18. Implementing a Paid Leave Policy for Graduate Students at UW-Madison: The Department Chair Perspective

    Science.gov (United States)

    Mathieu, Robert D.

    2013-01-01

    In 2010 the University of Wisconsin - Madison Astronomy Department developed and implemented a departmental paid leave policy for our graduate students, even though the university lacks a campus-wide policy and cannot provide institutional funding for such programs. This policy includes 12 weeks of paid leave in event of a medical emergency or chronic medical condition, as well as paid parental leave for both male and female graduate research assistants. Building on the graduate student perspective of Gosnell (2012), I will discuss the process of this successful development of a departmental family and medical leave policy for graduate students from the perspective of a faculty member and chair. In particular I will discuss implications of university policies, the importance of faculty and staff support, the role of private funds, and issues of effort certification.

  19. Evaluating Evaluation Systems: Policy Levers and Strategies for Studying Implementation of Educator Evaluation. Policy Snapshot

    Science.gov (United States)

    Matlach, Lauren

    2015-01-01

    Evaluation studies can provide feedback on implementation, support continuous improvement, and increase understanding of evaluation systems' impact on teaching and learning. Despite the importance of educator evaluation studies, states often need support to prioritize and fund them. Successful studies require expertise, time, and a shared…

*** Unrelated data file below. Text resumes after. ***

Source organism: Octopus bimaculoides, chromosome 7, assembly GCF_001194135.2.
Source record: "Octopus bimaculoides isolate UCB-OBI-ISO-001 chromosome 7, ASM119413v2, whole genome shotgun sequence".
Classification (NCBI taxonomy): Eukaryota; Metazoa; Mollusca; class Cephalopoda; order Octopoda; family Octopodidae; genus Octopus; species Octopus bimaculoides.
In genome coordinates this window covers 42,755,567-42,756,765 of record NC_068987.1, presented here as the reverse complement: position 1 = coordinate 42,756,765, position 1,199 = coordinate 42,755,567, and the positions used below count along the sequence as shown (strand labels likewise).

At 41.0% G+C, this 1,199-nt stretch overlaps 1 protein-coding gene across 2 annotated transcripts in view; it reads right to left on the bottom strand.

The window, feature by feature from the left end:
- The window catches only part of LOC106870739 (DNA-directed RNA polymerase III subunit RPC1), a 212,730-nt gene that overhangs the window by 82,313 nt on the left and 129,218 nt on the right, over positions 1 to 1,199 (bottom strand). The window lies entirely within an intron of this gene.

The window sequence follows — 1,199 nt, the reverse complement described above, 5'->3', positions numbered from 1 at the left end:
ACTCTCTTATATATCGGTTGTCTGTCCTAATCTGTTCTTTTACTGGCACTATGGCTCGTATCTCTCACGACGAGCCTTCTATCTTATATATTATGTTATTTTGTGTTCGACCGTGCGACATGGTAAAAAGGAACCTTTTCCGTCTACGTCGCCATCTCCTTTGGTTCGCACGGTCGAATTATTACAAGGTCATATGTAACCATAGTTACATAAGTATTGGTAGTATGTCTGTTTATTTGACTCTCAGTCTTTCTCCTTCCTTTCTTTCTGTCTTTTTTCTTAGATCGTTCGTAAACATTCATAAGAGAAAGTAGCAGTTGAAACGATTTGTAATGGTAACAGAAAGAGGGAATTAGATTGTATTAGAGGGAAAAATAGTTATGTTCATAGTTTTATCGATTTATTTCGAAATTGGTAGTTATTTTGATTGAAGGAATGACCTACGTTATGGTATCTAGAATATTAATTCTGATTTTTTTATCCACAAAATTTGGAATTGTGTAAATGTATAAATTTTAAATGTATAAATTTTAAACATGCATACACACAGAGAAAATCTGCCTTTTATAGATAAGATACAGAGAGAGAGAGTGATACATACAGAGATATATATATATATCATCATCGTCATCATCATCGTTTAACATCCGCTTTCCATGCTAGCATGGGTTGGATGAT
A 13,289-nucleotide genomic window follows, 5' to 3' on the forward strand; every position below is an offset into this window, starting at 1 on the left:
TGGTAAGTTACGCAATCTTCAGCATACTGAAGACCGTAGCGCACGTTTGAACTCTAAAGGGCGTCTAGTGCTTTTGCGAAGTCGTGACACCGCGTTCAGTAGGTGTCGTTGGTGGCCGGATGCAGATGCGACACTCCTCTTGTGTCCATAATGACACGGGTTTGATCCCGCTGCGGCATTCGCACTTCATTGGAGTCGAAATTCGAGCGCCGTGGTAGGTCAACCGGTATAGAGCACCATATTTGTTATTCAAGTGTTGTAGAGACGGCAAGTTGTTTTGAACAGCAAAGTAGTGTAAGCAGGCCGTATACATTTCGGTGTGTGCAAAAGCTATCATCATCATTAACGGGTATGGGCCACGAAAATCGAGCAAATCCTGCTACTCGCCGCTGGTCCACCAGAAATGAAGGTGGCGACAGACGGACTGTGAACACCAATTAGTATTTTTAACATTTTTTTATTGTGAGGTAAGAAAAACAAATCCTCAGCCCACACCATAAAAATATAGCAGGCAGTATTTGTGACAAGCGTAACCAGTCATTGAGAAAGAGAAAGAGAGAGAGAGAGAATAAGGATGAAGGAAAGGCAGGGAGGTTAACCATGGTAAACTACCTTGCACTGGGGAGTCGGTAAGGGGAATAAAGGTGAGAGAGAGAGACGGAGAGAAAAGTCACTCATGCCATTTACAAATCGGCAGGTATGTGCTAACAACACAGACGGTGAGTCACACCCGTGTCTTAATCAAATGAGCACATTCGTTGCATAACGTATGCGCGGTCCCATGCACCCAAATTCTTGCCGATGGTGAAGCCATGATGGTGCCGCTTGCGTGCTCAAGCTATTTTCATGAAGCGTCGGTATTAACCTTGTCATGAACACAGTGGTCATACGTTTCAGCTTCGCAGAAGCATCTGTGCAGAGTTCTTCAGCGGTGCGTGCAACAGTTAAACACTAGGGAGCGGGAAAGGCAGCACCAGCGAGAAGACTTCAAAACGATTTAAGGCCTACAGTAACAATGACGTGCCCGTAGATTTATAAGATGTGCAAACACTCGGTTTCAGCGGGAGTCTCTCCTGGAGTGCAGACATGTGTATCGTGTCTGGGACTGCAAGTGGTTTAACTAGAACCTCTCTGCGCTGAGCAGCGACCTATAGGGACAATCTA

20. 75 FR 40754 - Government in the Sunshine Act Regulations of the National Science Board

    Science.gov (United States)

    2010-07-14

    ... NATIONAL SCIENCE FOUNDATION 45 CFR Part 614 RIN 3145-AA53 Government in the Sunshine Act Regulations of the National Science Board AGENCY: National Science Board (NSB), National Science Foundation (NSF). ACTION: Direct final rule. SUMMARY: The National Science Board (NSB) National Science Foundation...

  1. 76 FR 78483 - S.A.F.E. Mortgage Licensing Act (Regulations G & H)

    Science.gov (United States)

    2011-12-19

    ... BUREAU OF CONSUMER FINANCIAL PROTECTION 12 CFR Part 1007 and 1008 [Docket No. CFPB-2011-0023] RIN 3170-AA06 S.A.F.E. Mortgage Licensing Act (Regulations G & H) AGENCY: Bureau of Consumer Financial... number of consumer financial protection laws from seven Federal agencies to the Bureau of Consumer...

  2. 20 CFR 626.2 - Format of the Job Training Partnership Act regulations.

    Science.gov (United States)

    2010-04-01

    ... 20 Employees' Benefits 3 2010-04-01 2010-04-01 false Format of the Job Training Partnership Act regulations. 626.2 Section 626.2 Employees' Benefits EMPLOYMENT AND TRAINING ADMINISTRATION, DEPARTMENT OF LABOR INTRODUCTION TO THE REGULATIONS UNDER THE JOB TRAINING PARTNERSHIP ACT § 626.2 Format of the Job...